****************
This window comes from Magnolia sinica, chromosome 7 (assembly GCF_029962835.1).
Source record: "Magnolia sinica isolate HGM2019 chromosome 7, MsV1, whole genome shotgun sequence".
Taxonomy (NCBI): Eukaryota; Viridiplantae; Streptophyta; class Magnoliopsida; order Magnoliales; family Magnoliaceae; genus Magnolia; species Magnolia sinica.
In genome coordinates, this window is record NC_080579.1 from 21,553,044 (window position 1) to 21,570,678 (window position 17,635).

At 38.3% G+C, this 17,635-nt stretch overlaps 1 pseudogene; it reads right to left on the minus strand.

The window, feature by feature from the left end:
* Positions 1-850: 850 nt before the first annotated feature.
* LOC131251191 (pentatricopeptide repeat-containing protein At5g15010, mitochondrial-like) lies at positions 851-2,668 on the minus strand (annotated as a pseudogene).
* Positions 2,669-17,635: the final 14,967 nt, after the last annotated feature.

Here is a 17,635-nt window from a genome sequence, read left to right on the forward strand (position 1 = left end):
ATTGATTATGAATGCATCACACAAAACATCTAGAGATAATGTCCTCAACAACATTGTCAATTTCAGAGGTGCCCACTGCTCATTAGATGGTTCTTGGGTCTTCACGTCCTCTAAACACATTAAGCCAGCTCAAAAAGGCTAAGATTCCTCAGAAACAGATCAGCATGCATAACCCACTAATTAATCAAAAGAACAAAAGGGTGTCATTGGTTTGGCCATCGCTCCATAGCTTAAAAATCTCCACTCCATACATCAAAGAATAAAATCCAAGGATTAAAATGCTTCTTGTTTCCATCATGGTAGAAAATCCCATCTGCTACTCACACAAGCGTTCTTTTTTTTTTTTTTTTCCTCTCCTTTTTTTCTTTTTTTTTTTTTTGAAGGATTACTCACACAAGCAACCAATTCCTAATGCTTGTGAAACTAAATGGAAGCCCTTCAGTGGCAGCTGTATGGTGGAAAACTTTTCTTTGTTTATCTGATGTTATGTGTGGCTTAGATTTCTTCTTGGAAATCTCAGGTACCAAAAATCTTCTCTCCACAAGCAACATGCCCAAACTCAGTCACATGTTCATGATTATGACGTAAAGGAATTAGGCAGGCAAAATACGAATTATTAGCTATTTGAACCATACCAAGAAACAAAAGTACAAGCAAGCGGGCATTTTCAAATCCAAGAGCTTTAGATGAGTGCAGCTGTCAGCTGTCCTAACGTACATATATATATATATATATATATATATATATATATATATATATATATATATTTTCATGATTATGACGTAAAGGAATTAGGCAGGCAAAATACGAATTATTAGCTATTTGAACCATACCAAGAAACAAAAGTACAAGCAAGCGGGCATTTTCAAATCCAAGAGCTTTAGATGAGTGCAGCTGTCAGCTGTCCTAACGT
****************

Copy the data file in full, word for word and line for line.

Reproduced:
This window comes from Magnolia sinica, chromosome 7 (assembly GCF_029962835.1).
Source record: "Magnolia sinica isolate HGM2019 chromosome 7, MsV1, whole genome shotgun sequence".
Taxonomy (NCBI): Eukaryota; Viridiplantae; Streptophyta; class Magnoliopsida; order Magnoliales; family Magnoliaceae; genus Magnolia; species Magnolia sinica.
In genome coordinates, this window is record NC_080579.1 from 21,553,044 (window position 1) to 21,570,678 (window position 17,635).

At 38.3% G+C, this 17,635-nt stretch overlaps 1 pseudogene; it reads right to left on the minus strand.

The window, feature by feature from the left end:
* Positions 1-850: 850 nt before the first annotated feature.
* LOC131251191 (pentatricopeptide repeat-containing protein At5g15010, mitochondrial-like) lies at positions 851-2,668 on the minus strand (annotated as a pseudogene).
* Positions 2,669-17,635: the final 14,967 nt, after the last annotated feature.

Here is a 17,635-nt window from a genome sequence, read left to right on the forward strand (position 1 = left end):
ATTGATTATGAATGCATCACACAAAACATCTAGAGATAATGTCCTCAACAACATTGTCAATTTCAGAGGTGCCCACTGCTCATTAGATGGTTCTTGGGTCTTCACGTCCTCTAAACACATTAAGCCAGCTCAAAAAGGCTAAGATTCCTCAGAAACAGATCAGCATGCATAACCCACTAATTAATCAAAAGAACAAAAGGGTGTCATTGGTTTGGCCATCGCTCCATAGCTTAAAAATCTCCACTCCATACATCAAAGAATAAAATCCAAGGATTAAAATGCTTCTTGTTTCCATCATGGTAGAAAATCCCATCTGCTACTCACACAAGCGTTCTTTTTTTTTTTTTTTTCCTCTCCTTTTTTTCTTTTTTTTTTTTTTGAAGGATTACTCACACAAGCAACCAATTCCTAATGCTTGTGAAACTAAATGGAAGCCCTTCAGTGGCAGCTGTATGGTGGAAAACTTTTCTTTGTTTATCTGATGTTATGTGTGGCTTAGATTTCTTCTTGGAAATCTCAGGTACCAAAAATCTTCTCTCCACAAGCAACATGCCCAAACTCAGTCACATGTTCATGATTATGACGTAAAGGAATTAGGCAGGCAAAATACGAATTATTAGCTATTTGAACCATACCAAGAAACAAAAGTACAAGCAAGCGGGCATTTTCAAATCCAAGAGCTTTAGATGAGTGCAGCTGTCAGCTGTCCTAACGTACATATATATATATATATATATATATATATATATATATATATATATATATATTTTCATGATTATGACGTAAAGGAATTAGGCAGGCAAAATACGAATTATTAGCTATTTGAACCATACCAAGAAACAAAAGTACAAGCAAGCGGGCATTTTCAAATCCAAGAGCTTTAGATGAGTGCAGCTGTCAGCTGTCCTAACGT